Furthermore, success varies with perception, and you do not need to be productive every day to succeed, it is okay to just exist. We frequently allude to the idea that success is a mindset, when in fact, “success” is an accumulation of factors, both internal and external.

The demands of capitalist culture do not allow anything in moderation, thus explaining the overproduction and consumption within the industry. Self-help places you at the subject of the obsession, the obsession of bettering oneself.

This obsession stems from the belief that the “perfect” human exists – that we can embark on a journey and miraculously become this imaginary human being. As a species, we are far too complex, and not one thing is constant – the only constant in life is death, therefore this illusion of a ‘best self’ just perpetuates a false reality and keeps you in a constant cycle of ‘soul searching’ – detached from life and the present moment.

In addition to this, capitalism thrives off individualism, the type which modern self-help promotes through its inward thinking. This type of individualism thus has a detrimental effect on increased feelings of alienation as the individual projects most of their energy towards “healing” – all whilst isolating themselves.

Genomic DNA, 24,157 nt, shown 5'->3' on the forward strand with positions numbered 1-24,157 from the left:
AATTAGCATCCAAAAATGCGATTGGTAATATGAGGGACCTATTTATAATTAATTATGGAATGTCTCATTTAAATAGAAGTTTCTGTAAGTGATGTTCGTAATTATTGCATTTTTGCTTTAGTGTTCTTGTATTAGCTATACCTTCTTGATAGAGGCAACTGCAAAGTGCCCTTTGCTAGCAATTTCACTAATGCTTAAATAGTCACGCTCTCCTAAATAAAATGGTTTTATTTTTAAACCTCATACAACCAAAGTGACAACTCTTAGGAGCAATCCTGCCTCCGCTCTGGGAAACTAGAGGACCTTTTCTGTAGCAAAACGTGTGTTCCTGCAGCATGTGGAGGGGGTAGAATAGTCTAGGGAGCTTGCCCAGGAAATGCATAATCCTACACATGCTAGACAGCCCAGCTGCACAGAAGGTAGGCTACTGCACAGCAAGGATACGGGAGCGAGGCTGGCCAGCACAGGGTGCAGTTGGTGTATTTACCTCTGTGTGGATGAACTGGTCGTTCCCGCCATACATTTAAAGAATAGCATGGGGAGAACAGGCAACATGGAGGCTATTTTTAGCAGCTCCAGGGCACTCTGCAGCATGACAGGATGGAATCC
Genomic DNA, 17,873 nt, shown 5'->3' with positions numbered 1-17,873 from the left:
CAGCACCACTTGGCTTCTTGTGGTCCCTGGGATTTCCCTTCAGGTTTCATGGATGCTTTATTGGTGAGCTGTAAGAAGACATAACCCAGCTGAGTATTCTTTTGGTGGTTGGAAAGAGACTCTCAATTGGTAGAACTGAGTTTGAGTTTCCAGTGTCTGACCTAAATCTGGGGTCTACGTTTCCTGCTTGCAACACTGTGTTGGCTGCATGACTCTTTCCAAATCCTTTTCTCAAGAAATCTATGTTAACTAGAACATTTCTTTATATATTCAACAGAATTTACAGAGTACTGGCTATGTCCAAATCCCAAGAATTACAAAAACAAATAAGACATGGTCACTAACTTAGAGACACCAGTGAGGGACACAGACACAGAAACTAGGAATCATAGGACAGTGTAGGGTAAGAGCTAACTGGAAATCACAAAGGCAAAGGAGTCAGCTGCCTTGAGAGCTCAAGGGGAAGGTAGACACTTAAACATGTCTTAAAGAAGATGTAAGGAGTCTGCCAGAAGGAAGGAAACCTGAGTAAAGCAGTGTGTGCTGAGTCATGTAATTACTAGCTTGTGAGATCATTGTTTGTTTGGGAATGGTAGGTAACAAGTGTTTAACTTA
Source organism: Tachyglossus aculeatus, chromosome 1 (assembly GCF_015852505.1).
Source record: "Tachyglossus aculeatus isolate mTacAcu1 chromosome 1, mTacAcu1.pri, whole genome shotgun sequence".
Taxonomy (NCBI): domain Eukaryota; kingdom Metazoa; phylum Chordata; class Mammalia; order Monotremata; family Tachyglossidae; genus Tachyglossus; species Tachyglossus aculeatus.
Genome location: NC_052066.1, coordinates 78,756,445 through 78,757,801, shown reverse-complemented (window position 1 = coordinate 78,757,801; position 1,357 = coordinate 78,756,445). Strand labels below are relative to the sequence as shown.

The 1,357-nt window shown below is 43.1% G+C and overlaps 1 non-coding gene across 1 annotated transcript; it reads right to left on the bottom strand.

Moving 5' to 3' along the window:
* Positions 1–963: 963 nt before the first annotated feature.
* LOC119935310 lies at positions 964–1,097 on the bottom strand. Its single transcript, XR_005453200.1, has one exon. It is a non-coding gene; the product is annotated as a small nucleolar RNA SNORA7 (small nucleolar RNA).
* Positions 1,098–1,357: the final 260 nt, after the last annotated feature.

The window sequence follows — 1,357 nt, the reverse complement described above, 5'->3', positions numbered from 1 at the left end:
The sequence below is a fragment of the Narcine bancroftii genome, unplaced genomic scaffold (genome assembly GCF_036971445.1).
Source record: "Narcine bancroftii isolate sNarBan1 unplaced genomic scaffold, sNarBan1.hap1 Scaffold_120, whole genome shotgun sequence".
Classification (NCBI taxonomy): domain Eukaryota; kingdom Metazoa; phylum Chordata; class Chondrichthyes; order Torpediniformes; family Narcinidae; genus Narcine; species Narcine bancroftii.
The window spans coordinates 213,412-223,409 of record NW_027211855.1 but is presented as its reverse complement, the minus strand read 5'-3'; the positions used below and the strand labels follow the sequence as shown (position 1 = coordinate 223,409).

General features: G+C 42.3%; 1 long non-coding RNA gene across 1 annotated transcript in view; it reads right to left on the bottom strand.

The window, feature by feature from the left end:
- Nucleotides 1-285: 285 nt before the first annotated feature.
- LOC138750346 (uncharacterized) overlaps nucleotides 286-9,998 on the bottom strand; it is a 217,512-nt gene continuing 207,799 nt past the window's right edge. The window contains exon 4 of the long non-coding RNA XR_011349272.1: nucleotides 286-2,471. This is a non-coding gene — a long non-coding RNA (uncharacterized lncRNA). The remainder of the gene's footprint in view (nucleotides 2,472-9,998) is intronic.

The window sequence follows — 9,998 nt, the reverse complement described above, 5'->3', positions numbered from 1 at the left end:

This form of isolation can be extremely damaging and debilitate your growth instead. The ego can attach itself to the idea of “healing”, and this can become your whole personality. As a result, you can forget to love and accept yourself as you are in the present moment because you’re always looking ahead, towards a time that does not exist.

Whether you’re in your twenties or fifties you will not have discovered everything about yourself – time is infinite and there is no limit on your growth.

On the subject of individualism, the constant projection of oneself as an individual being separates us from society and communities. Too much ‘self-help’ can force you to neglect relationships with others and these relationships are fundamental to our well-being. It is human nature to desire love and connection, and this cannot exist amongst obsessive individualism.

Self-help seduces its audience into being consumed by the self, often forgetting to empathise and recognise the other. It is one of the wonders of life to share a bond with those around us; experiencing love, pain, and joy through the existence of others is integral to your growth.

Do not end up looking so far inwards that your head gets stuck and you’re unable to see those around you. Communities can uplift you and create meaningful and key memories in your life, furthermore, being surrounded by healthy bonds can enrich your life - making you successful in so many ways (not just the capitalist productivity way).

Finally, you close the book knowing it will be the last one you will read. Fuck Amazon. You will “heal” whenever you’re ready you decide to. You choose to exist, both consciously, and lovingly.

Like what you read?